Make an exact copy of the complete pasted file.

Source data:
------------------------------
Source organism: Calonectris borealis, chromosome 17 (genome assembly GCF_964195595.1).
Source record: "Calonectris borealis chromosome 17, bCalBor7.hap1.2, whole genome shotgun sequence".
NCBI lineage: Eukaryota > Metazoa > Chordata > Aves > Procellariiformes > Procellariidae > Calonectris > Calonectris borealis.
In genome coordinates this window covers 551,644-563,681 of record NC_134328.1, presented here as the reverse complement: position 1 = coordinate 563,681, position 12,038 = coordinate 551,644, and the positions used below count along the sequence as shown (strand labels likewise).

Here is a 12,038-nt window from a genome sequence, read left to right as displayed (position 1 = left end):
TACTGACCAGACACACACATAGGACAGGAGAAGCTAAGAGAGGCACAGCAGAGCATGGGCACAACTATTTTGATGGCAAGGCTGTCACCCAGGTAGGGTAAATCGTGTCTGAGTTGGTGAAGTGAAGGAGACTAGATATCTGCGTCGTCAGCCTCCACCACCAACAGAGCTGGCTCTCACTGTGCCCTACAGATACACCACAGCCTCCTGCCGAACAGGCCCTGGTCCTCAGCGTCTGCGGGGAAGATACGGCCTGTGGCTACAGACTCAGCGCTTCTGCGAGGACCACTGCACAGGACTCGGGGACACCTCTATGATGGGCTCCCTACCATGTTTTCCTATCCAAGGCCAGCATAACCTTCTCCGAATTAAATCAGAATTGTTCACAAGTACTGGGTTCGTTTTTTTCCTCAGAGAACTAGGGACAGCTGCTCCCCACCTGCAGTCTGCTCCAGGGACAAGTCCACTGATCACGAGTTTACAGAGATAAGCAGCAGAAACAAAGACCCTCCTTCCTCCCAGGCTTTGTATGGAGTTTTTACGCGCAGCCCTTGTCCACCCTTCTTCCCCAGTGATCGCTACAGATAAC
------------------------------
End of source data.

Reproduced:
Source organism: Calonectris borealis, chromosome 17 (genome assembly GCF_964195595.1).
Source record: "Calonectris borealis chromosome 17, bCalBor7.hap1.2, whole genome shotgun sequence".
NCBI lineage: Eukaryota > Metazoa > Chordata > Aves > Procellariiformes > Procellariidae > Calonectris > Calonectris borealis.
In genome coordinates this window covers 551,644-563,681 of record NC_134328.1, presented here as the reverse complement: position 1 = coordinate 563,681, position 12,038 = coordinate 551,644, and the positions used below count along the sequence as shown (strand labels likewise).

Here is a 12,038-nt window from a genome sequence, read left to right as displayed (position 1 = left end):
TACTGACCAGACACACACATAGGACAGGAGAAGCTAAGAGAGGCACAGCAGAGCATGGGCACAACTATTTTGATGGCAAGGCTGTCACCCAGGTAGGGTAAATCGTGTCTGAGTTGGTGAAGTGAAGGAGACTAGATATCTGCGTCGTCAGCCTCCACCACCAACAGAGCTGGCTCTCACTGTGCCCTACAGATACACCACAGCCTCCTGCCGAACAGGCCCTGGTCCTCAGCGTCTGCGGGGAAGATACGGCCTGTGGCTACAGACTCAGCGCTTCTGCGAGGACCACTGCACAGGACTCGGGGACACCTCTATGATGGGCTCCCTACCATGTTTTCCTATCCAAGGCCAGCATAACCTTCTCCGAATTAAATCAGAATTGTTCACAAGTACTGGGTTCGTTTTTTTCCTCAGAGAACTAGGGACAGCTGCTCCCCACCTGCAGTCTGCTCCAGGGACAAGTCCACTGATCACGAGTTTACAGAGATAAGCAGCAGAAACAAAGACCCTCCTTCCTCCCAGGCTTTGTATGGAGTTTTTACGCGCAGCCCTTGTCCACCCTTCTTCCCCAGTGATCGCTACAGATAAC